Japanese Prime Minister Fumio Kishida said on Tuesday that a weak yen helps lift exports, but also increases costs for businesses by increasing import prices.
"We will closely monitor the impact of currency movements on the Japanese economy," Kishida told parliament when asked by an opposition member how the government would respond to the excessive declines in the yen.
Japan's ruling Liberal Democratic Party today revealed its October 31 election manifesto with a focus on ending the coronavirus pandemic, promising to rebuild the middle class and defend against China.
Opinion polls show the party's leader, Prime Minister Fumio Kishida, enjoying a reasonable level of popular support a week after taking the stage, which bodes well for his goal of maintaining a majority in the House of Representatives for the LDP and its coalition partner, the Komeito Party.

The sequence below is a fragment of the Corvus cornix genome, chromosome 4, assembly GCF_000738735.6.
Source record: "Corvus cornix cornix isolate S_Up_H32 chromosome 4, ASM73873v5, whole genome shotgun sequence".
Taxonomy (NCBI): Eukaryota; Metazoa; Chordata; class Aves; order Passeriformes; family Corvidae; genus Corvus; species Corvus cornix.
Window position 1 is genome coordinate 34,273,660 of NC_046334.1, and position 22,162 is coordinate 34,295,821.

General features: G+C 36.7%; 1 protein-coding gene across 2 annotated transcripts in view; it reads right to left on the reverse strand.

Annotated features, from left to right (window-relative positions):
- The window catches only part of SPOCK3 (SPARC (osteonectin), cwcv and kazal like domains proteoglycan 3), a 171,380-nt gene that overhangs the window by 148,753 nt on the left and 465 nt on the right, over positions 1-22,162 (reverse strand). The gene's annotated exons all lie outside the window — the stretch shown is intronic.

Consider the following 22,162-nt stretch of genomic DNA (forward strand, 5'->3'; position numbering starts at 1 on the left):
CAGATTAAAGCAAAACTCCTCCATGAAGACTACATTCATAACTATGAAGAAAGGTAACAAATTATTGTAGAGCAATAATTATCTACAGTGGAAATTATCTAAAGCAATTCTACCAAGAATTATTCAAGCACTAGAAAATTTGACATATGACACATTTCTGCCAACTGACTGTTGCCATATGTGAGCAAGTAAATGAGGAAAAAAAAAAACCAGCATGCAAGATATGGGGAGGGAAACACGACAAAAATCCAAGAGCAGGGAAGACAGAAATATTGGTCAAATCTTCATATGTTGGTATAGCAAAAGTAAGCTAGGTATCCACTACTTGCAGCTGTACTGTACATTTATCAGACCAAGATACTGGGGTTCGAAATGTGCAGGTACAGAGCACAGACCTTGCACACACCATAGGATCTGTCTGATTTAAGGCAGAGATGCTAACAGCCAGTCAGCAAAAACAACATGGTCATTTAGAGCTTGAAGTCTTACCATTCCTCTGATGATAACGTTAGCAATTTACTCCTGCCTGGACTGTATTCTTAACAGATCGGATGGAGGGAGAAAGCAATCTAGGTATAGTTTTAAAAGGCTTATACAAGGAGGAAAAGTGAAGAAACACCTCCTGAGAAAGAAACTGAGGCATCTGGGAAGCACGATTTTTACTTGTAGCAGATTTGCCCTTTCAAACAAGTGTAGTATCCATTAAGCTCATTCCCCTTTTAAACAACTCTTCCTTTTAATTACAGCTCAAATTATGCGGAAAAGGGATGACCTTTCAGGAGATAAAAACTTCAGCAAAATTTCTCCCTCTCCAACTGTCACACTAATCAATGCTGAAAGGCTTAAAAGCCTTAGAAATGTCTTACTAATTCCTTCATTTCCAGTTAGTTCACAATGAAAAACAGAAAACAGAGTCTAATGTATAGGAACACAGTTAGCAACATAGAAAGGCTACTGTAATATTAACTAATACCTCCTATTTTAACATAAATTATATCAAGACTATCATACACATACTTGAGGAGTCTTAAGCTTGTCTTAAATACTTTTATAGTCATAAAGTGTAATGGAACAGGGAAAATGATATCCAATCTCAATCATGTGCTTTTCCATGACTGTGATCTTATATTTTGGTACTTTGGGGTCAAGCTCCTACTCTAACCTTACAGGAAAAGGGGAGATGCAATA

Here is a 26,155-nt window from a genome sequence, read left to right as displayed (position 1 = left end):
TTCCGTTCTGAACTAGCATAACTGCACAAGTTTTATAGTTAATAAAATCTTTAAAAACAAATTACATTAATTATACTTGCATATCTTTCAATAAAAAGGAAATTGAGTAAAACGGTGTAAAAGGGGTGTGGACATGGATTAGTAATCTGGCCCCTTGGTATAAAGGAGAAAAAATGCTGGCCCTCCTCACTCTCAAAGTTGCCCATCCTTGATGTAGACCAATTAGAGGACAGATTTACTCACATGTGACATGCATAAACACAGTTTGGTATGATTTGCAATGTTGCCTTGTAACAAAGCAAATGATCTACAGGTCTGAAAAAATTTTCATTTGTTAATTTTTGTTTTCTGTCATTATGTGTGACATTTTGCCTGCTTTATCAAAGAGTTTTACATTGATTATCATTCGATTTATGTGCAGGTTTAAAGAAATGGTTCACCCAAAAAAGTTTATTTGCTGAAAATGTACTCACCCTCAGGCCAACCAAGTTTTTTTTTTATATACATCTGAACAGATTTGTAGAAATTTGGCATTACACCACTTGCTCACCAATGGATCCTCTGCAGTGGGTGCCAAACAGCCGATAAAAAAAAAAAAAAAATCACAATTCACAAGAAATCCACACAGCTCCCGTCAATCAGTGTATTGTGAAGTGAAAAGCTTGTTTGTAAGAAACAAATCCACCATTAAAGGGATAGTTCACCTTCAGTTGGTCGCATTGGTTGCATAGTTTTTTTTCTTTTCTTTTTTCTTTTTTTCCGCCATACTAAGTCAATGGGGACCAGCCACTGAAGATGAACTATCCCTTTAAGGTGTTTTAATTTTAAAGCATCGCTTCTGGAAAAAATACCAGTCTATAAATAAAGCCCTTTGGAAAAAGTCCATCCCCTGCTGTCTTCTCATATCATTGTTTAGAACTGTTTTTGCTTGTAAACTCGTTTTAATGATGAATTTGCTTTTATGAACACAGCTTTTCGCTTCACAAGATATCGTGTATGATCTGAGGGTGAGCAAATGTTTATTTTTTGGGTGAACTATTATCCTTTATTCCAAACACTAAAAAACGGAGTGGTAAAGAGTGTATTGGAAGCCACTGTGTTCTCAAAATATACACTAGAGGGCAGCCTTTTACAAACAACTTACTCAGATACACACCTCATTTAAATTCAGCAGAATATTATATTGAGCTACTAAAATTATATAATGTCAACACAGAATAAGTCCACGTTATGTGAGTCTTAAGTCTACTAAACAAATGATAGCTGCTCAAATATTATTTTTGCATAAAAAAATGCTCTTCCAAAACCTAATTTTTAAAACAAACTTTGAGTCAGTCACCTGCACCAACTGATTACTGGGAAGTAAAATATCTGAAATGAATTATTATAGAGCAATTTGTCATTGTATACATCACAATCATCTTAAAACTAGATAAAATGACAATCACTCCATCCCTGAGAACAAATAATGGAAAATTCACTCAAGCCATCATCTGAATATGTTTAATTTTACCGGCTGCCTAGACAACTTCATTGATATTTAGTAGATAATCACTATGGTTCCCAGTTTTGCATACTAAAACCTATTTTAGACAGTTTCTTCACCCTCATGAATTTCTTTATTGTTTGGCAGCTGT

In its statement, the LDP said it would expand its support for small and medium-sized businesses affected by the pandemic and provide subsidies to businesses if they moved into new industries.
Kishida, the former foreign minister, has an approval rating of 49%, according to a poll published by state broadcaster NHK late Monday. This is less than the approval enjoyed by some of his predecessors at the beginning of their tenure, but support for the Kishida government has been higher than the most recent assessments of his predecessor, Yoshihide Suga.